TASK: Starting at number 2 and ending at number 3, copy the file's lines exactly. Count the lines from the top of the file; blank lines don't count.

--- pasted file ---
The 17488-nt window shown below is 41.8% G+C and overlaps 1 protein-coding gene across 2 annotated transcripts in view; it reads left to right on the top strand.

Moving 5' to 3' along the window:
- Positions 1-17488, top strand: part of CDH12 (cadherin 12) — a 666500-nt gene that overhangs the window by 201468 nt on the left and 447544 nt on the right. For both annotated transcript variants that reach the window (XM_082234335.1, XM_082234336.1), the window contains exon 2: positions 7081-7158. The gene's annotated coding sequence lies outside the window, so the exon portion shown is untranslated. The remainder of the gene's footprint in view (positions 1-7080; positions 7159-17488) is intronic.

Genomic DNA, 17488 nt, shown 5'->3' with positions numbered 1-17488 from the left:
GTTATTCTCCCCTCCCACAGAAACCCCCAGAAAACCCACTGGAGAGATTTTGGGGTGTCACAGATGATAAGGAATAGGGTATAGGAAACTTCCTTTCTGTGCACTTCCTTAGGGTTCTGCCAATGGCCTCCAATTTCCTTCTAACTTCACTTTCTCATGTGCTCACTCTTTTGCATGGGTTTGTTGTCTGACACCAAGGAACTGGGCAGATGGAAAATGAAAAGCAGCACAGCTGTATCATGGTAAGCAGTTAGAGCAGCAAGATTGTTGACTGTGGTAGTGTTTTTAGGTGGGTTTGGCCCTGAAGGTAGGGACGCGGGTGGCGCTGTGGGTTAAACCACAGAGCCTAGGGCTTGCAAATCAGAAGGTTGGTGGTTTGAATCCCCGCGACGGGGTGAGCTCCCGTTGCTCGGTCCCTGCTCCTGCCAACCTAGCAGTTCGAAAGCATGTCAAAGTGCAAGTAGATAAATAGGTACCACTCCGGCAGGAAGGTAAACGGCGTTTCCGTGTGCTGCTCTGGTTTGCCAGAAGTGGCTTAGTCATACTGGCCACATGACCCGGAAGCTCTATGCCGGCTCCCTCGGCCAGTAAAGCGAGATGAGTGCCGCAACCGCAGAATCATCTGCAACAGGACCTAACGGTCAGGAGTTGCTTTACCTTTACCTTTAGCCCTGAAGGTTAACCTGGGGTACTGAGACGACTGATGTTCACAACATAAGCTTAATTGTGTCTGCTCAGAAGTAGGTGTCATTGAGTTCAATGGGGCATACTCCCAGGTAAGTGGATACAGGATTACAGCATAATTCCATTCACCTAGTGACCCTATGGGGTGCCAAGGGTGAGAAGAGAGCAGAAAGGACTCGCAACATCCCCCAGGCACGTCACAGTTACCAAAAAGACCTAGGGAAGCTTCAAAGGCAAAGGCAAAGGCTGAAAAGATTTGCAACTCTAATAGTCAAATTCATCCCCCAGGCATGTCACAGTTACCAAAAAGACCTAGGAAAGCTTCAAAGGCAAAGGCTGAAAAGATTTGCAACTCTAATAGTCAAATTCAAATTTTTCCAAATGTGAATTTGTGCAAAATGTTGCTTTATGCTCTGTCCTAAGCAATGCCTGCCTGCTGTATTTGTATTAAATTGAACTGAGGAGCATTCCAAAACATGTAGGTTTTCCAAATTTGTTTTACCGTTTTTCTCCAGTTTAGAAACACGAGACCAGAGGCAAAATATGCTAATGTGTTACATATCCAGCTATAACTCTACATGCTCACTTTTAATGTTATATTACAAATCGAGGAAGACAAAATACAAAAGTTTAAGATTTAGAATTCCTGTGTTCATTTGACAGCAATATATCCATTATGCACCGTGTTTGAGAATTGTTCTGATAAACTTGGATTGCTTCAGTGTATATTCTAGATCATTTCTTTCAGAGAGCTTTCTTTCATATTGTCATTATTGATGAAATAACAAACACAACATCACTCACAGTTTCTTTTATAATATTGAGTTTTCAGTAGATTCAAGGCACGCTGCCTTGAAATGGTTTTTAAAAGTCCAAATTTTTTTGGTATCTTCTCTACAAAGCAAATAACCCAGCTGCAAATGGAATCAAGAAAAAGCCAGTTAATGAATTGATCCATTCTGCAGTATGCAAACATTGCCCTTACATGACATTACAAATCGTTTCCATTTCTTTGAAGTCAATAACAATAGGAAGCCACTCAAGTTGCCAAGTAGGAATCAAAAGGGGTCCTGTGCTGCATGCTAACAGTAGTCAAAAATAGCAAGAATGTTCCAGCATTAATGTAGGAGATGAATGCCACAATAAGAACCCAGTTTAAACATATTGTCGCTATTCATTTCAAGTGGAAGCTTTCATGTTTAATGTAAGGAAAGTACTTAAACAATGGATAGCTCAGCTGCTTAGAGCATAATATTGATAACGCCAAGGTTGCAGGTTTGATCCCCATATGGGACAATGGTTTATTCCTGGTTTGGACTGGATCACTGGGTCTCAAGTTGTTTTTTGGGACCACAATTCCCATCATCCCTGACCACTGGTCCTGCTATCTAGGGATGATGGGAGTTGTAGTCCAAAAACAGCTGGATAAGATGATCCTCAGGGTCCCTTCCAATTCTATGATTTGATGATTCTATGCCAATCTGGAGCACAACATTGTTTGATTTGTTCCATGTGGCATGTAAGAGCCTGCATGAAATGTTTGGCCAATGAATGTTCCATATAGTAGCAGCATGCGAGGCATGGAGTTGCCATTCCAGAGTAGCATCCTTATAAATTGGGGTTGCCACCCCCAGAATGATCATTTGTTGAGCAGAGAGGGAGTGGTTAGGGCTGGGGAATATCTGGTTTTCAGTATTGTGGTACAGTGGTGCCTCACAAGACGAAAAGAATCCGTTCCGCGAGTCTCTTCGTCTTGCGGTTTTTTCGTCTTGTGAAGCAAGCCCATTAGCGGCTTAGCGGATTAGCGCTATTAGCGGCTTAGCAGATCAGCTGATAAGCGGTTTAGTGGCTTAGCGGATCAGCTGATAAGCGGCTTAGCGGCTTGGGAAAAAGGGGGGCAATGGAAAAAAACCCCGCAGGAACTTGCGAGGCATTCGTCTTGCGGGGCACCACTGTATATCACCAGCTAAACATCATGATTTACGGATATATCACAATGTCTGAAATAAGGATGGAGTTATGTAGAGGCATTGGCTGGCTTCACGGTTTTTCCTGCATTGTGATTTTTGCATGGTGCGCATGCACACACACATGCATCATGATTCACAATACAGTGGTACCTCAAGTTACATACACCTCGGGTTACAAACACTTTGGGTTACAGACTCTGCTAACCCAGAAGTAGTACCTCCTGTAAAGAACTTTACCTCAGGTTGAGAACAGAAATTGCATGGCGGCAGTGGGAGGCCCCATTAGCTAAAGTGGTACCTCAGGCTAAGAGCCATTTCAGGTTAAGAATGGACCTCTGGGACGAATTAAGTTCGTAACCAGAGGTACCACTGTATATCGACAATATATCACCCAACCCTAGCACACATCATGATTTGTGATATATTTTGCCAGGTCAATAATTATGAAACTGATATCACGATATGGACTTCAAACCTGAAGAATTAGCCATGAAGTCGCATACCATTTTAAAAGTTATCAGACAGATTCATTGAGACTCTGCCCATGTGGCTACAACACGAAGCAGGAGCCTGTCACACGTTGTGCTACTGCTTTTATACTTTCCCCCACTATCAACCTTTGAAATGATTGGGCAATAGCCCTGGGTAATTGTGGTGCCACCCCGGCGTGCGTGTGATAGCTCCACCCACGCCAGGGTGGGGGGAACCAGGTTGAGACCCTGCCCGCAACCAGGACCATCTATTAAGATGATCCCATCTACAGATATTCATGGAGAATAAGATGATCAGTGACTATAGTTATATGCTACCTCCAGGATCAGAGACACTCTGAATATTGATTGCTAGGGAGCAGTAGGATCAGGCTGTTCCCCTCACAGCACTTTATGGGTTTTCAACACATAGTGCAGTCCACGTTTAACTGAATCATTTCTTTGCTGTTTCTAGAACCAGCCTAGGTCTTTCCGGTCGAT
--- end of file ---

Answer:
Moving 5' to 3' along the window:
- Positions 1-17488, top strand: part of CDH12 (cadherin 12) — a 666500-nt gene that overhangs the window by 201468 nt on the left and 447544 nt on the right. For both annotated transcript variants that reach the window (XM_082234335.1, XM_082234336.1), the window contains exon 2: positions 7081-7158. The gene's annotated coding sequence lies outside the window, so the exon portion shown is untranslated. The remainder of the gene's footprint in view (positions 1-7080; positions 7159-17488) is intronic.